“Storms are beautiful,” Josh said, “Even in life, if you look a certain way, they are beautiful.” I didn’t know if I agreed with him on this though, storms had always scared me to death and back. ’He’s beautiful, not the storm. No stop it! You don’t like him like that! But he’s so beautiful! STOP! Beautiful!’ There was this war inside me that was ripping my soul into shreds, this war against beauty and love, this war against a boy and boy who could never be together because of sexuality. ’But he’s so beautiful!


Josh didn’t talk a lot to me the rest of the day. I knew why, but I didn’t like the reason. And what did I do when I didn’t know what to do? I tried to talk to him. This of course, was the dumbest thing I could’ve done. “Hey,” was all I got out before he glared at me and started to look out the window nostalgically.

He looked so sad and angry and lonely and almost completely lifeless. Josh’s eyes held the emptiness and blankness of a corpse. They almost seemed like the blackness that held my soul in the dark depression it was in, they almost seemed like depression itself; the blank stare that nobody wanted to return, the darkness that nobody wanted to have.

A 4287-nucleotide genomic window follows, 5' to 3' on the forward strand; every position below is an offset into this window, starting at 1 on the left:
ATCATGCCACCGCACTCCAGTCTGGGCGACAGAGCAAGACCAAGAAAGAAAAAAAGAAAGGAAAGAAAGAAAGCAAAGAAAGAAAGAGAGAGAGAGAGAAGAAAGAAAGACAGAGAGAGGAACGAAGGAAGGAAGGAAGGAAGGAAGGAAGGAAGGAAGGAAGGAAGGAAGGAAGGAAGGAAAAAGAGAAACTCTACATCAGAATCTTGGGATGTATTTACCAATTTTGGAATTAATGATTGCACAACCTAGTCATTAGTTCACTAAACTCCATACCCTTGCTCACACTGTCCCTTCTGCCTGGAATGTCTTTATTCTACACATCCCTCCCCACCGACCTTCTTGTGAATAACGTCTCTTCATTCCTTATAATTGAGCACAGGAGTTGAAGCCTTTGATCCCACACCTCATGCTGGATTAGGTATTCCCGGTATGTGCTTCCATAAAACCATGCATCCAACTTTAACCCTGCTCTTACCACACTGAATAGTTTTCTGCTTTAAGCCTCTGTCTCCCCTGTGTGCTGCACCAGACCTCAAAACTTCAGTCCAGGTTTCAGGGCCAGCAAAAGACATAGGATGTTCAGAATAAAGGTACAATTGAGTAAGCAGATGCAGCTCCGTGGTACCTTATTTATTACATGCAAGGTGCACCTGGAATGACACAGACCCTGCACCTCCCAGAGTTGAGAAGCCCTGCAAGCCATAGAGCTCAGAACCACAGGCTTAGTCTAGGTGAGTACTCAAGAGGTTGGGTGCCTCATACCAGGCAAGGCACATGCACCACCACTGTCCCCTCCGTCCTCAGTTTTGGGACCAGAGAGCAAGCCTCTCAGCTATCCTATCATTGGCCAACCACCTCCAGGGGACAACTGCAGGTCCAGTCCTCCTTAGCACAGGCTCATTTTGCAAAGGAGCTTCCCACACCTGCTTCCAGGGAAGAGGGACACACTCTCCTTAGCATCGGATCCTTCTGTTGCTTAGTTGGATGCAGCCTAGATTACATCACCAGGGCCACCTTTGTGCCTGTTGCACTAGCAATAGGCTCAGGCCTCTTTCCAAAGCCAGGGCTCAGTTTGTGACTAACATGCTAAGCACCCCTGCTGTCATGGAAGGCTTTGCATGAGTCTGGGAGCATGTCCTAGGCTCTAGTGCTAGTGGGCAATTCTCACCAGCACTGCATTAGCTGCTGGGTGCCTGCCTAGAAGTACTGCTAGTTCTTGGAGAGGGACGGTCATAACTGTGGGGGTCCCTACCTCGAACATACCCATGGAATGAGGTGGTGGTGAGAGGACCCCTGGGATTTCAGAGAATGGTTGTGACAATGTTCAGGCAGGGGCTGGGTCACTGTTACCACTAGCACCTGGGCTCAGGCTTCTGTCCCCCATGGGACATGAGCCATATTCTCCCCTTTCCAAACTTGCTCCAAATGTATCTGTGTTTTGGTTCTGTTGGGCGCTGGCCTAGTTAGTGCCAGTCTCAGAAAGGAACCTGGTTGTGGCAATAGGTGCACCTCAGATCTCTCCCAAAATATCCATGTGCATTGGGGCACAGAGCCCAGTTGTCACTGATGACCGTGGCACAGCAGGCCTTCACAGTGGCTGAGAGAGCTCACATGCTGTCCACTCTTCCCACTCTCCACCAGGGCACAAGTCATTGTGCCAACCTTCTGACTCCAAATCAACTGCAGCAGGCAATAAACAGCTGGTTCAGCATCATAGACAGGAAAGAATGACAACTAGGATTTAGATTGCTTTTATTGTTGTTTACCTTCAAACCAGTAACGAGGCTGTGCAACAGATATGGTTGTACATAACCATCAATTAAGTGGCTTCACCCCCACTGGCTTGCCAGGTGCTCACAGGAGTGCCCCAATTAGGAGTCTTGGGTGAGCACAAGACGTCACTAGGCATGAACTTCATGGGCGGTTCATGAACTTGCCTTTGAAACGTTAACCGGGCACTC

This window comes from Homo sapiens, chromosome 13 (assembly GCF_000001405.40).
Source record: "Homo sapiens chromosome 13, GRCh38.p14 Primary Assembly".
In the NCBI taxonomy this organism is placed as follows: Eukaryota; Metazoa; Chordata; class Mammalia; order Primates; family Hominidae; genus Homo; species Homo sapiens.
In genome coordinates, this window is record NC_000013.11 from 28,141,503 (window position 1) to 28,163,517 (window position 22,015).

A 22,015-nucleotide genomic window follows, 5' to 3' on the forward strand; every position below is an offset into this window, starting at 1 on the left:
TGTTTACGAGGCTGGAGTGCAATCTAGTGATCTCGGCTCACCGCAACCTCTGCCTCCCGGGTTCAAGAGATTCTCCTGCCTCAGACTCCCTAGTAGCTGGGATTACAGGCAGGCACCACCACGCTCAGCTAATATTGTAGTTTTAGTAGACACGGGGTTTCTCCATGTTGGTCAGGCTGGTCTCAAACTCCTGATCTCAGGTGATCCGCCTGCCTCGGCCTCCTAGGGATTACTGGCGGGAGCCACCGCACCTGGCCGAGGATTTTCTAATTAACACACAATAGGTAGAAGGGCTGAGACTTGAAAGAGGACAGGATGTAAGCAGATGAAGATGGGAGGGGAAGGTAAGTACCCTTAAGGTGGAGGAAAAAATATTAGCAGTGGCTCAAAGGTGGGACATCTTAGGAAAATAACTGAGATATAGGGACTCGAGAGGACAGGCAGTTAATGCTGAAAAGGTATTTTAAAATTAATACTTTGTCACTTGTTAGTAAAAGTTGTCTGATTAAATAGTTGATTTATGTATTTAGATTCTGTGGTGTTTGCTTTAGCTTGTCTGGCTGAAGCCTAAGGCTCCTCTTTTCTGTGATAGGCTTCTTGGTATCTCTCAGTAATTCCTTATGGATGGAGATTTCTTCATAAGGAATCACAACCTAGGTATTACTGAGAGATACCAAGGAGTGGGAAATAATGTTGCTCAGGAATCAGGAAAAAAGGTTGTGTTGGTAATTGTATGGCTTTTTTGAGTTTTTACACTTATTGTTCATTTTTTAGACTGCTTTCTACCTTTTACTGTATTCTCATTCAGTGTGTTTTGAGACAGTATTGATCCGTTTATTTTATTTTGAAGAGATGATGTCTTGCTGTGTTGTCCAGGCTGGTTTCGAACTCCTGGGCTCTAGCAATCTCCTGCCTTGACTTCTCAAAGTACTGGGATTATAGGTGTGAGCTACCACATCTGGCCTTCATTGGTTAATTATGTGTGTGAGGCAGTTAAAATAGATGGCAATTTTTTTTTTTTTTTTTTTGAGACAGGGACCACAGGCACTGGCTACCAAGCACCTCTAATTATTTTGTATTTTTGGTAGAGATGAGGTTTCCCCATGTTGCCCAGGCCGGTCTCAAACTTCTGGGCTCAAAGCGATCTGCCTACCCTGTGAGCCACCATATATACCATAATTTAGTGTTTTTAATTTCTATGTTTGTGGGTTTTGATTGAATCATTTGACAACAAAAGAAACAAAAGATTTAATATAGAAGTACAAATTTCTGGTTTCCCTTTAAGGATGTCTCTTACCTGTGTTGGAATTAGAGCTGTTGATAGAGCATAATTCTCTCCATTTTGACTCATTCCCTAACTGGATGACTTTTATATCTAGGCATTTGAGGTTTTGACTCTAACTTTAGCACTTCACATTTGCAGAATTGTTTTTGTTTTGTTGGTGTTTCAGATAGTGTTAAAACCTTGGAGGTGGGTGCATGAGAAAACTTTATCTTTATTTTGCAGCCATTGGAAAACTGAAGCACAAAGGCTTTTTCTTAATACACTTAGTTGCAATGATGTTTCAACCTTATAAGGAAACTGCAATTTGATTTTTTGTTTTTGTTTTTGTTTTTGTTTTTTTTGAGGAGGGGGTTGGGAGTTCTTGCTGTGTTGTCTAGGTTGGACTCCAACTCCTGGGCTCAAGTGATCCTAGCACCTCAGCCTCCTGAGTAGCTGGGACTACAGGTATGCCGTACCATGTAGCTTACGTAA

“Who wants some music?” Aubrey chided in happily. ’She’s acting like a happy butterfly. But she’s not,’ I thought to myself, ’I know, but just go along with it. I can’t. Why not? Because she’s just as upset and alone as the rest of us, we all have a thing to be upset about; Josh is that thing to her. Shut up, you’re being such a brat, Ben.’

“Sure,” I said blankly and Aubrey turned on the radio. A song I didn’t know came on and Aubrey started to sing along. It had a country feel to it, not my type of music, because I usually listened to rock or post-hardcore, but it was kind of good. Aubrey started to jam out and Josh simply grunted like a sleeping animal, I looked out the window and did nothing.

We had been driving for a while, and I was getting bored, so I asked if we could play a game. I had played plenty of road trip car games with my family during summer holidays, and they seemed mostly entertaining.

But Eye-Spy got boring after a while, and I was fed up with the boring.

“How about we play Yellow?” Josh asked quietly. It was the first time I had heard him speak in hours, and his voice had a rough and tired edge to it.

“Yellow?” I question him, “What’s Yellow?”

“It’s when you see something with a motor that is yellow,” Aubrey answered. “When you see something you yell ‘Yellow!’ and you get points. The points are based on what you yell ‘Yellow!’ for, the rarer the thing, the higher the points. It’s easy: anything unmoving is two, cars are five, trucks on ten, transports are twenty, motorcycles are twenty five, planes are fifty, and helicopters are a hundred. Oh, and you can’t yell out anything that is in a lot or has a lot of another colour on it.”